Viruses are generally much smaller than bacteria and while most bacteria are free living, viruses need to enter the host's cells and take over the cells' replication machinery in order to reproduce themselves.
Once a virus has entered one of our cells, the only way to kill it is to kill the cell as well. The CD8 T cells have this responsibility and as a consequence, we sometimes call them killer T cells.
Like the CD4 T cells, they recognise fragments of foreign proteins being held for inspection by another cell. But in this case, the cell presenting the fragment is the virally infected tissue cell. Once activated by an infected cell, the CD8 T cell releases toxic granules and starts multiplying. The CD8 T cells, expanding in response to a viral infection, like the flu, can multiply up to 100,000 times their original numbers.
The tissue damage they cause can sometimes be a significant problem. A few days into a cold, your snot turns green or yellow, because it contains the corpses of the infected cells, killed by your anti-viral CD8 T cell response.
The liver damage associated with viral hepatitis is not a consequence of the actions of the virus, but the result of the scorched earth policy of the CD8 T cells.
However at the end of the day, if the virus can be eliminated, the numbers of CD8 T cells decline again, and often the only sign there was ever an infection is a slight increase in the number of virus specific CD8 T cells.
As a generalisation, the CD8 T cells work best if they are helped by CD4 T cells as well. In fact, in most immune responses, all the cell types work together. For example, your immune defences against flu include antibodies to neutralise the virus before it enters cells, and CD8 T cells to mop up after any successful viral sorties.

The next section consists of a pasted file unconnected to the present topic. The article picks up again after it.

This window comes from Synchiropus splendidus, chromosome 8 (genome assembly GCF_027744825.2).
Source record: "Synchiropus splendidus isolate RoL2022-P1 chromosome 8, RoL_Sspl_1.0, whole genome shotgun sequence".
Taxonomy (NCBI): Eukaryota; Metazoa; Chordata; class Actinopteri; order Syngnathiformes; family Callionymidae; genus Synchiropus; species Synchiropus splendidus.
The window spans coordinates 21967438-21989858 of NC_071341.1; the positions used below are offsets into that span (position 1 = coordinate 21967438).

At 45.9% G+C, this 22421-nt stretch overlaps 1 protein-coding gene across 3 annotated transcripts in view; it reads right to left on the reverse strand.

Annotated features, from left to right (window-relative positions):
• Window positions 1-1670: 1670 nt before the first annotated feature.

So what goes wrong in AIDS?
HIV is a virus that invades the CD4 T cells, ruining them, and setting them up as targets to be killed by the CD8 T cells. The CD8 T cells can kill up to 10-million infected CD4 T cells per day in someone with HIV.
The progression of the disease can be monitored by measuring the declining numbers of CD4 T cells. Without CD4 T cells, your immune system is helpless, literally. Many of your B cells fail to make antibodies, or fail to make effective antibodies, without permission from CD4 T cells. Similarly, the expansion of CD8 T cells, in response to a viral infection, is extremely limited in the absence of these cells.
As a consequence, people with low numbers of CD4 T cells become infected by microbes that would normally be harmless. People who are infected with HIV and do not respond to anti-viral treatment, or do not receive it, usually die of infection or cancer, resulting from the failure of their immune system.